Plant breeders must consider the needs and preferences of the value chain when breeding - ACCI - African Centre for Crop Improvement

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Plant Breeders Must Consider the Needs and Preferences of the Value Chain When Breeding

The ACCI was a hive of activity during January, with 22 of its graduates back on campus for a workshop on demand-led plant breeding.

The graduates, who obtained their PhDs in plant breeding through the ACCI, came from Malawi, Mozambique, Namibia, Tanzania, Zambia, Zimbabwe and South Africa, and they attended the workshop from 22-25 January as part of the Demand-led Plant Breeding project that was started in Australia.

In 2014, the Australian International Food Security Research Centre, in collaboration with a range of African and international partners (see below), set up the project to enable African plant breeders to create more high performing varieties that were customer-focussed and adopted by smallholder farmers, so that they could better participate in local and regional markets.


Participants of the workshop came from seven African countries and were all graduates of the ACCI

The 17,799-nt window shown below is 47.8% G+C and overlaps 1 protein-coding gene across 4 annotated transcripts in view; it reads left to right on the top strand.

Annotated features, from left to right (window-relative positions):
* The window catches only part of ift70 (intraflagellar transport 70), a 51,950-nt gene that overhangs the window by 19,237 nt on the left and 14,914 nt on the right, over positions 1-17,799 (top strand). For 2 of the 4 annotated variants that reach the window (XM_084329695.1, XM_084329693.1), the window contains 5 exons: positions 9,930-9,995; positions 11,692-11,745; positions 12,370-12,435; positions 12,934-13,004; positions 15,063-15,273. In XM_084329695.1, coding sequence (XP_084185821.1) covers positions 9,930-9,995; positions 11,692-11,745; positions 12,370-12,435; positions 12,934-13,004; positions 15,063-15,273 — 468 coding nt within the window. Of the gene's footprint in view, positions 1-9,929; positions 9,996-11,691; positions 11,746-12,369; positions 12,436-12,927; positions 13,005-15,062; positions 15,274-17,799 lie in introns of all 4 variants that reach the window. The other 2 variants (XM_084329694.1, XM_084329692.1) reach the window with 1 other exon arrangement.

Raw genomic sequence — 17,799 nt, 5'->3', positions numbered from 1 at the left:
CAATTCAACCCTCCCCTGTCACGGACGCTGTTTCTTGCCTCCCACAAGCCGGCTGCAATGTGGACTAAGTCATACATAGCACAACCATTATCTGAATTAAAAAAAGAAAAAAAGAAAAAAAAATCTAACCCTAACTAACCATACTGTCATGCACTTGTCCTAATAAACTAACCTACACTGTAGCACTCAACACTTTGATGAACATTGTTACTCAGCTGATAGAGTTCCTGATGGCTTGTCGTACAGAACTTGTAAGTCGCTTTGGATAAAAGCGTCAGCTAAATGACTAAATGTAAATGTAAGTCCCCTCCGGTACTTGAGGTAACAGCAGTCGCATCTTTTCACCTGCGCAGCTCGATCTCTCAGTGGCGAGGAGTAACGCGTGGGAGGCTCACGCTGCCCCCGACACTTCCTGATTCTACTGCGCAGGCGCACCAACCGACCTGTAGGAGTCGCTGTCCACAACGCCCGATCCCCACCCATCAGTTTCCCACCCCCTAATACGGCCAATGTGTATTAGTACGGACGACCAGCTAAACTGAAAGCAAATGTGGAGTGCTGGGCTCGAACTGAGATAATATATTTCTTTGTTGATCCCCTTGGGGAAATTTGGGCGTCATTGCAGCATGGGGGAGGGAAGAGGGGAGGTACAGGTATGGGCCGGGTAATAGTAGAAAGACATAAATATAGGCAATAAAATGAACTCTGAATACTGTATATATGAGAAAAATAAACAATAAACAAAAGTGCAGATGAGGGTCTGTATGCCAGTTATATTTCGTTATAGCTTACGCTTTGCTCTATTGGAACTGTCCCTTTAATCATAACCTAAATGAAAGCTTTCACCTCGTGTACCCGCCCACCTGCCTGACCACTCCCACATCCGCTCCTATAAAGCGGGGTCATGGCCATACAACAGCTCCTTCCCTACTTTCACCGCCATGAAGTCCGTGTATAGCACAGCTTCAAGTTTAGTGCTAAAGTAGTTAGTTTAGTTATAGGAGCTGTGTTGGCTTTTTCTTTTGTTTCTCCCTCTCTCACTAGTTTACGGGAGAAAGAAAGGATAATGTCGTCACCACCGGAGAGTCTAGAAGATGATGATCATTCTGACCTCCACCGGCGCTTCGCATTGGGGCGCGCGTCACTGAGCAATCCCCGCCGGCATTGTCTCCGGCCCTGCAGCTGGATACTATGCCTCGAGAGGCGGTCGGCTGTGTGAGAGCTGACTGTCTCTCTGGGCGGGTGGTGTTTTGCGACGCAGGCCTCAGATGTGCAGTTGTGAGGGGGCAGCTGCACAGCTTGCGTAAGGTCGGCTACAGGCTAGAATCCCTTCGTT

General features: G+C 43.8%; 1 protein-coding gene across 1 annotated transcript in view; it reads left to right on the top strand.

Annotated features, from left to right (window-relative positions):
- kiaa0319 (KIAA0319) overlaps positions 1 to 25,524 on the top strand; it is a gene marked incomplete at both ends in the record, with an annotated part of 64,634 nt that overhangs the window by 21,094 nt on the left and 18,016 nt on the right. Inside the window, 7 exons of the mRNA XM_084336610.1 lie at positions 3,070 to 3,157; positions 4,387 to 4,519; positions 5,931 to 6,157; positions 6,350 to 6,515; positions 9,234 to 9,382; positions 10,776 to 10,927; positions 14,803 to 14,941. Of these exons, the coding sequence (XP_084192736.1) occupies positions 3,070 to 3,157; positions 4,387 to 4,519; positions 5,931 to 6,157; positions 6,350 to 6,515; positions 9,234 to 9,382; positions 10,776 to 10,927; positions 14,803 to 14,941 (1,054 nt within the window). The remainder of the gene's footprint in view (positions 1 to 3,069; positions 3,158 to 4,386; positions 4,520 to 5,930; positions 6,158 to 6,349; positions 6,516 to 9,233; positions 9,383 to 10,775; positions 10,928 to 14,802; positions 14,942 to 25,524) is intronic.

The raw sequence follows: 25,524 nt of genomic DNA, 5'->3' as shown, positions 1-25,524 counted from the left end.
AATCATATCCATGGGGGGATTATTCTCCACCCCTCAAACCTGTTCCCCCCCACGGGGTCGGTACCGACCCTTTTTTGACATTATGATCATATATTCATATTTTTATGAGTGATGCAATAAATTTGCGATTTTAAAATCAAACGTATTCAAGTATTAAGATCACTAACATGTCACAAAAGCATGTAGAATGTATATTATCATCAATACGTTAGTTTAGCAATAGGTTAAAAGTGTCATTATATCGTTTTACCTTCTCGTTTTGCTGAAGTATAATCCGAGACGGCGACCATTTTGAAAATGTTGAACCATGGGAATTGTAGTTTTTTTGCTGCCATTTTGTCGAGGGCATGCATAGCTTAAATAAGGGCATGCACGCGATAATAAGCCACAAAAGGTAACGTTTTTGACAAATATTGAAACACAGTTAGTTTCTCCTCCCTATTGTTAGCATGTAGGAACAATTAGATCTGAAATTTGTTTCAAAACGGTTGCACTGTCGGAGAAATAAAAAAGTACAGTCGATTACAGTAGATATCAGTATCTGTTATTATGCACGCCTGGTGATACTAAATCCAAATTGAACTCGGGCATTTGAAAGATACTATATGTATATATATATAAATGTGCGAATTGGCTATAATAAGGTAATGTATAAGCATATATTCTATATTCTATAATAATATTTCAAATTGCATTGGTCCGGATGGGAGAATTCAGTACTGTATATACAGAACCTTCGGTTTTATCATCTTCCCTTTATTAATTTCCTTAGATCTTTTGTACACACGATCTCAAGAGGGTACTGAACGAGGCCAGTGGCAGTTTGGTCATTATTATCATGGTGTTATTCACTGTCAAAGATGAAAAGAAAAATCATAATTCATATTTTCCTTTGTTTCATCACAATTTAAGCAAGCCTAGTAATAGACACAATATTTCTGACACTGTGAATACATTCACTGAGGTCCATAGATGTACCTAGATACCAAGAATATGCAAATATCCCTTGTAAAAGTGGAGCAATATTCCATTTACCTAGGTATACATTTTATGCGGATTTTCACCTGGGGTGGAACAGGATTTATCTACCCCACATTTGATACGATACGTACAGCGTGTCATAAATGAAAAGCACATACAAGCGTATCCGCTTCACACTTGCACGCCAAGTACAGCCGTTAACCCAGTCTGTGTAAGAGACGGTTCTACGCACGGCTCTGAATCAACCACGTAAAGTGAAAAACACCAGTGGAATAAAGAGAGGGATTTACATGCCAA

This is being done by strengthening post-graduate education and by providing professional development for plant breeders in demand-lead variety design. The ACCI is one of the project’s education partners, working in central and southern African countries, and the centre’s deputy director, Professor Hussein Shimelis, taught the seven components of last week’s workshop.

He describes demand-driven plant breeding as involving key stakeholders such as farmers, seed producers, retailers, processors and consumers. “We teach plant breeders that they must consider all the stakeholders in the value chain,” he says.

This is important because “in Africa there are improved varieties released to farmers but only 35% of them are adopted. This is very low compared to Asia, where 60% are adopted, and Latin American, where 80% are adopted.”

Shimelis says there are a variety of reasons for the low adoption rate in Africa. These include that farmers are not always aware that the improved varieties are available or they are not interested in them, and that the seed and/or fertiliser and other production technologies are not available.

“We have to investigate what the reasons are for poor adoption,” he says, “and plant breeders also have to develop improved varieties that are fit-for-purpose in the value chain”.

In February the ACCI will teach the course at UKZN for selected members of the Zimbabwe Plant Breeders Association.

• The project’s partners are: ACCI, WACCI; BecA; PABRA/CIAT; University of Nairobi; RUFORUM/Makarere University; Rwanda’s Agriculture Board and Crop Research Institute; Ghana’s NARs, universities and CG centres; AGRA; CORAF/WECARD; ASARECA; NEPAD; FARA; Syngenta Foundation for Sustainable Agriculture (SFSA); Australian International Food Security Research Centre (AIFSRC/ACIAR); Crawford Fund (CF); University of Queensland.

 
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